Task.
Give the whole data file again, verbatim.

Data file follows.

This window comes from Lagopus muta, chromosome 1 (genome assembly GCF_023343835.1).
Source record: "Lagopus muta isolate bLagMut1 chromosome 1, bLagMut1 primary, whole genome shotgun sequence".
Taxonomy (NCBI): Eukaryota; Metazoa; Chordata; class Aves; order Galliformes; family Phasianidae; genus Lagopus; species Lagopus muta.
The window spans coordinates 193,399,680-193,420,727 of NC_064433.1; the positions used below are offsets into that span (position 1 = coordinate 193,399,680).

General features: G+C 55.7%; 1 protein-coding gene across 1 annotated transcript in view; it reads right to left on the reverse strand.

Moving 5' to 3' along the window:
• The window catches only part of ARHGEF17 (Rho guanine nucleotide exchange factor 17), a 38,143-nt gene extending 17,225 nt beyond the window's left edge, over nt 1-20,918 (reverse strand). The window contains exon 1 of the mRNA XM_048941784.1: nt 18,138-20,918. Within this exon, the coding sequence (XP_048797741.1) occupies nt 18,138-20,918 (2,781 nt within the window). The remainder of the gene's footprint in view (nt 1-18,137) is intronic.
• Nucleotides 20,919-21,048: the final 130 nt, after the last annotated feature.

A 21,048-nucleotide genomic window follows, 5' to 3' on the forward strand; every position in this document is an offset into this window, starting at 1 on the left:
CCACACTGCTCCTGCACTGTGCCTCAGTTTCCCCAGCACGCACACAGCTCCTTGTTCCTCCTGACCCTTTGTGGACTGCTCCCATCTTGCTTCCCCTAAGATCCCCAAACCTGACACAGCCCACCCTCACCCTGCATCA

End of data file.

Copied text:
This window comes from Lagopus muta, chromosome 1 (genome assembly GCF_023343835.1).
Source record: "Lagopus muta isolate bLagMut1 chromosome 1, bLagMut1 primary, whole genome shotgun sequence".
Taxonomy (NCBI): Eukaryota; Metazoa; Chordata; class Aves; order Galliformes; family Phasianidae; genus Lagopus; species Lagopus muta.
The window spans coordinates 193,399,680-193,420,727 of NC_064433.1; the positions used below are offsets into that span (position 1 = coordinate 193,399,680).

General features: G+C 55.7%; 1 protein-coding gene across 1 annotated transcript in view; it reads right to left on the reverse strand.

Moving 5' to 3' along the window:
• The window catches only part of ARHGEF17 (Rho guanine nucleotide exchange factor 17), a 38,143-nt gene extending 17,225 nt beyond the window's left edge, over nt 1-20,918 (reverse strand). The window contains exon 1 of the mRNA XM_048941784.1: nt 18,138-20,918. Within this exon, the coding sequence (XP_048797741.1) occupies nt 18,138-20,918 (2,781 nt within the window). The remainder of the gene's footprint in view (nt 1-18,137) is intronic.
• Nucleotides 20,919-21,048: the final 130 nt, after the last annotated feature.

A 21,048-nucleotide genomic window follows, 5' to 3' on the forward strand; every position in this document is an offset into this window, starting at 1 on the left:
CCACACTGCTCCTGCACTGTGCCTCAGTTTCCCCAGCACGCACACAGCTCCTTGTTCCTCCTGACCCTTTGTGGACTGCTCCCATCTTGCTTCCCCTAAGATCCCCAAACCTGACACAGCCCACCCTCACCCTGCATCA